(Law 360, July 6, 2017) — A California judge tentatively denied Imerys Talc’s bid to escape an impending trial over claims that a woman’s ovarian cancer was caused by using talc mined by Imerys and sold by Johnson & Johnson, holding Wednesday that Imerys was aware talc usage could possibly cause cancer. Judge Nelson wrote that Imerys failed to warn consumers about the dangers of its talc, writing that, viewing the evidence in the light most favorable to the plaintiff, it appears Imerys knew talc had been listed as a possible carcinogen by the International Agency for Research on Cancer.
“Defendant concedes it knew that Johnson & Johnson would use its talc in body powders, and that perineal use of talc-based body powders was potentially hazardous,” Judge Nelson wrote.
It’s therefore a question of fact whether Imerys was reasonable in relying on J&J to warn consumers, rather than doing so itself, the judge concluded.
Judge Nelson said she would issue a final written ruling as soon as she could. The judge added that she would try and issue a ruling about the admissibility of Echeverria’s proposed expert witnesses by Friday.
Attorneys representing Echeverria argued in response that the California Supreme Court’s 2016 ruling in Webb v. Special Electric Co. made clear that bulk ingredient suppliers do have a duty to warn consumers, and that the court did not limit this finding to suppliers of “inherently dangerous” products.
Echeverria filed suit with six other women in LA Superior Court in July 2016, alleging that for years she used, according to the product’s instructions, talcum powder mined by Imerys and sold by J&J, and that she developed ovarian cancer in 2007.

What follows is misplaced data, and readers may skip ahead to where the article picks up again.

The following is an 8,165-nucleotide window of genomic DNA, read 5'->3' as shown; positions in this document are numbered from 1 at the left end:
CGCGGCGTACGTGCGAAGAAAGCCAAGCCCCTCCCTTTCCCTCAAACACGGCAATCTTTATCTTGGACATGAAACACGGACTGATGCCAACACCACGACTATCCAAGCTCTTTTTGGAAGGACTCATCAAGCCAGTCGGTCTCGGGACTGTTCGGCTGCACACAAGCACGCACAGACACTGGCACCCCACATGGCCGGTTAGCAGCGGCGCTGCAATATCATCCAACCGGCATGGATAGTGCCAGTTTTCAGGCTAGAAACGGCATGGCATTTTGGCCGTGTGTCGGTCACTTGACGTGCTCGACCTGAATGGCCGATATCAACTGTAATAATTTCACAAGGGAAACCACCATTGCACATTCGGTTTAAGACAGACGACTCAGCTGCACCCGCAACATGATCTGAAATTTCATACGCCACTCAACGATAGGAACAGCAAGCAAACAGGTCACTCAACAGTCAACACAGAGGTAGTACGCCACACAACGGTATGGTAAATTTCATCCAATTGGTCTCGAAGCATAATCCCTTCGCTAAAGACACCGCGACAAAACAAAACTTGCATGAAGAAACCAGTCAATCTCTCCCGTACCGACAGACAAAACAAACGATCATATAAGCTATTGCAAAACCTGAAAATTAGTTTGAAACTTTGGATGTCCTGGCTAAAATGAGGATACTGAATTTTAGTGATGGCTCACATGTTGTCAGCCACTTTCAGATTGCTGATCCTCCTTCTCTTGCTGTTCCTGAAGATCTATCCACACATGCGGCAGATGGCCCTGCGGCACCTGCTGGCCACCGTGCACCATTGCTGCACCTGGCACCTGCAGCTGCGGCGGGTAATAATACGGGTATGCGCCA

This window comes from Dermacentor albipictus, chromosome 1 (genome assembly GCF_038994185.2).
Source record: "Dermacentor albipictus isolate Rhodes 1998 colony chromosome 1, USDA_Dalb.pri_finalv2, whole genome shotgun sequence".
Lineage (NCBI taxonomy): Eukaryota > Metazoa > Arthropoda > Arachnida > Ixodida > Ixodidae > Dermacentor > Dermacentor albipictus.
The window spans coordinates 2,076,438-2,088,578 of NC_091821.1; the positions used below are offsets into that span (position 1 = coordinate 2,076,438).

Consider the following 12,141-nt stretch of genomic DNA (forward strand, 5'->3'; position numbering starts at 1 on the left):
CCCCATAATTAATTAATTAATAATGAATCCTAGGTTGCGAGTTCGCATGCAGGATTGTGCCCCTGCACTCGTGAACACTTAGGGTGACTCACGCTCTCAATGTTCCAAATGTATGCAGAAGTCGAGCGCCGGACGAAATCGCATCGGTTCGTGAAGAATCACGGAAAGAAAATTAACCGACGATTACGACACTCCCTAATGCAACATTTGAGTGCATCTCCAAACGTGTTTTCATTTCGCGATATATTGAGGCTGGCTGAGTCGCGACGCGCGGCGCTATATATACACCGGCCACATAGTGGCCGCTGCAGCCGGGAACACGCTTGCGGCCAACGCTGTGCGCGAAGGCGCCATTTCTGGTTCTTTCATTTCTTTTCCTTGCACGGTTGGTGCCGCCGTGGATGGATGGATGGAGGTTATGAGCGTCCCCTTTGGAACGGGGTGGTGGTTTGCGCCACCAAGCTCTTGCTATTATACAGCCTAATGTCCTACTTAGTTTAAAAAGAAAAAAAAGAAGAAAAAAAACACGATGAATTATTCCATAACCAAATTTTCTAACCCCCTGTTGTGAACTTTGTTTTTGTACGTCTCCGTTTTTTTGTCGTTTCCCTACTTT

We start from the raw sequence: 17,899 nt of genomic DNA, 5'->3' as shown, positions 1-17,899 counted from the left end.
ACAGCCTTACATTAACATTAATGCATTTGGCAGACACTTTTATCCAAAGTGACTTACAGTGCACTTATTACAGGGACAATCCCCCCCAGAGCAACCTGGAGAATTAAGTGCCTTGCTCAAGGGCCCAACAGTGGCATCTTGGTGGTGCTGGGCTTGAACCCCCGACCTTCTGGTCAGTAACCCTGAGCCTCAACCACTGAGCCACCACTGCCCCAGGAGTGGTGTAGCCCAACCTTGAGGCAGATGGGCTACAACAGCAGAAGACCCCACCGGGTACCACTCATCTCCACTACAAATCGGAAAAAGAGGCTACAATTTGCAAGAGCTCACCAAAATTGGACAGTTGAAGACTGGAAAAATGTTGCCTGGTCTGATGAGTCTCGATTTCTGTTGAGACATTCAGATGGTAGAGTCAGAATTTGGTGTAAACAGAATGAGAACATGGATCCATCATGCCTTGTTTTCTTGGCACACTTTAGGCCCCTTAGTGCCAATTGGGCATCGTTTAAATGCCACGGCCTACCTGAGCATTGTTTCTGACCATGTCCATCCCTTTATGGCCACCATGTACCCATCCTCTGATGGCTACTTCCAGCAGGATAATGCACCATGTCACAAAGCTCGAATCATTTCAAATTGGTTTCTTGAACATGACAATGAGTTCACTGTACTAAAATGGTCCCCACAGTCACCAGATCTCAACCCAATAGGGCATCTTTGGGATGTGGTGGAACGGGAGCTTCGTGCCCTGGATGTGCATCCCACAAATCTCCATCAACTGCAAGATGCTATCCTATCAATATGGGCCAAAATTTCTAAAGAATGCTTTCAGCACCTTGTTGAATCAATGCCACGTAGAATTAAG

Echeverria would be the first plaintiff to head to trial out of the hundreds in the complex litigation consolidating California claims against the companies. Her attorneys had argued in January that her case should be tried first because she had been diagnosed with only six months to live, and that month Judge Nelson scheduled her trial for July 10.
Echeverria’s trial comes in the wake of six trials in St. Louis over the alleged link between J&J’s talcum powder products and ovarian cancer. The company has been hit with verdicts totaling more than $300 million in the first handful of cases to go to trial there, and it’s been cleared of liability in one trial. The judge overseeing the St. Louis talc cases put a stop to most recent trial in the city, declaring a mistrial because of the U.S. Supreme Court’s recent ruling in Bristol-Myers Squibb Co., which struck down a California Supreme Court ruling allowing out-of-state plaintiffs to join a mass action over the blood-thinner Plavix.